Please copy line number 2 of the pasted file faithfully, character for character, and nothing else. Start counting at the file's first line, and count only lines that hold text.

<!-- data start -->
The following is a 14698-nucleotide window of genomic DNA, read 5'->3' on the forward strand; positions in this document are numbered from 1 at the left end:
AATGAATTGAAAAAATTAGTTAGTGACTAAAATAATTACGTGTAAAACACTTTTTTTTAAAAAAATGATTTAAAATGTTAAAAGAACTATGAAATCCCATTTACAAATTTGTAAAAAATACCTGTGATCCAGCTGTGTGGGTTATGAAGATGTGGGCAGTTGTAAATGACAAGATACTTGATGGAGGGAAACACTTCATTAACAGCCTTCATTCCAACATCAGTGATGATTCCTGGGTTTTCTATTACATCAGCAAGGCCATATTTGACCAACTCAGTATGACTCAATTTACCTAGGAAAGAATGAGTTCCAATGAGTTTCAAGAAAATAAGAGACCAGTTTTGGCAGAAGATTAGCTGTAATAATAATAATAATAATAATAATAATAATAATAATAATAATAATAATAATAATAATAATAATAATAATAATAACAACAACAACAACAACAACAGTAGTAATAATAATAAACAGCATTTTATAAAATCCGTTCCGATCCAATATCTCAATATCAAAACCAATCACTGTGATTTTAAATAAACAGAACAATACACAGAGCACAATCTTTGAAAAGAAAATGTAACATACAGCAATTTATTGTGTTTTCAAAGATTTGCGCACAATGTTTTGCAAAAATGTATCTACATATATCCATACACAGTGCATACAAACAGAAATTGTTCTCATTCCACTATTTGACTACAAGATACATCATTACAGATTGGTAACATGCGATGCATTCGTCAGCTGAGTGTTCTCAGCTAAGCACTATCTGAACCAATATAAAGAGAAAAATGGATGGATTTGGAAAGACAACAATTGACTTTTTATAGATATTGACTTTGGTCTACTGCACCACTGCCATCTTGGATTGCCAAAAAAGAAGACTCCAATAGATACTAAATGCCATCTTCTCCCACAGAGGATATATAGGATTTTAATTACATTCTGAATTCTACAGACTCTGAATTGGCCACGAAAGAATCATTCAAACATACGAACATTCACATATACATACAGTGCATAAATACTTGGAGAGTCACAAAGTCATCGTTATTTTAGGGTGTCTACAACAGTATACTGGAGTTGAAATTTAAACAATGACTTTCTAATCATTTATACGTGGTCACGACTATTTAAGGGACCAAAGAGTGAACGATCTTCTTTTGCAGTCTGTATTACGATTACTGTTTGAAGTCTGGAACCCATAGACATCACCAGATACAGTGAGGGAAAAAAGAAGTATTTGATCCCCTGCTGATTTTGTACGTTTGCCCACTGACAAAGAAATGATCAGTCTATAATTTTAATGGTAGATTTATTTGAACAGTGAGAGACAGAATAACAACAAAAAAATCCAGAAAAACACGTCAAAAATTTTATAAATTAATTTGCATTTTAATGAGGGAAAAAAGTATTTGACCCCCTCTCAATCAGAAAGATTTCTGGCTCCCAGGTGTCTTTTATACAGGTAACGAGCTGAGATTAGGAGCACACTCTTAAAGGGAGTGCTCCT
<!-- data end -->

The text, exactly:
AATGAATTGAAAAAATTAGTTAGTGACTAAAATAATTACGTGTAAAACACTTTTTTTTAAAAAAATGATTTAAAATGTTAAAAGAACTATGAAATCCCATTTACAAATTTGTAAAAAATACCTGTGATCCAGCTGTGTGGGTTATGAAGATGTGGGCAGTTGTAAATGACAAGATACTTGATGGAGGGAAACACTTCATTAACAGCCTTCATTCCAACATCAGTGATGATTCCTGGGTTTTCTATTACATCAGCAAGGCCATATTTGACCAACTCAGTATGACTCAATTTACCTAGGAAAGAATGAGTTCCAATGAGTTTCAAGAAAATAAGAGACCAGTTTTGGCAGAAGATTAGCTGTAATAATAATAATAATAATAATAATAATAATAATAATAATAATAATAATAATAATAATAATAATAATAATAATAACAACAACAACAACAACAACAGTAGTAATAATAATAAACAGCATTTTATAAAATCCGTTCCGATCCAATATCTCAATATCAAAACCAATCACTGTGATTTTAAATAAACAGAACAATACACAGAGCACAATCTTTGAAAAGAAAATGTAACATACAGCAATTTATTGTGTTTTCAAAGATTTGCGCACAATGTTTTGCAAAAATGTATCTACATATATCCATACACAGTGCATACAAACAGAAATTGTTCTCATTCCACTATTTGACTACAAGATACATCATTACAGATTGGTAACATGCGATGCATTCGTCAGCTGAGTGTTCTCAGCTAAGCACTATCTGAACCAATATAAAGAGAAAAATGGATGGATTTGGAAAGACAACAATTGACTTTTTATAGATATTGACTTTGGTCTACTGCACCACTGCCATCTTGGATTGCCAAAAAAGAAGACTCCAATAGATACTAAATGCCATCTTCTCCCACAGAGGATATATAGGATTTTAATTACATTCTGAATTCTACAGACTCTGAATTGGCCACGAAAGAATCATTCAAACATACGAACATTCACATATACATACAGTGCATAAATACTTGGAGAGTCACAAAGTCATCGTTATTTTAGGGTGTCTACAACAGTATACTGGAGTTGAAATTTAAACAATGACTTTCTAATCATTTATACGTGGTCACGACTATTTAAGGGACCAAAGAGTGAACGATCTTCTTTTGCAGTCTGTATTACGATTACTGTTTGAAGTCTGGAACCCATAGACATCACCAGATACAGTGAGGGAAAAAAGAAGTATTTGATCCCCTGCTGATTTTGTACGTTTGCCCACTGACAAAGAAATGATCAGTCTATAATTTTAATGGTAGATTTATTTGAACAGTGAGAGACAGAATAACAACAAAAAAATCCAGAAAAACACGTCAAAAATTTTATAAATTAATTTGCATTTTAATGAGGGAAAAAAGTATTTGACCCCCTCTCAATCAGAAAGATTTCTGGCTCCCAGGTGTCTTTTATACAGGTAACGAGCTGAGATTAGGAGCACACTCTTAAAGGGAGTGCTCCT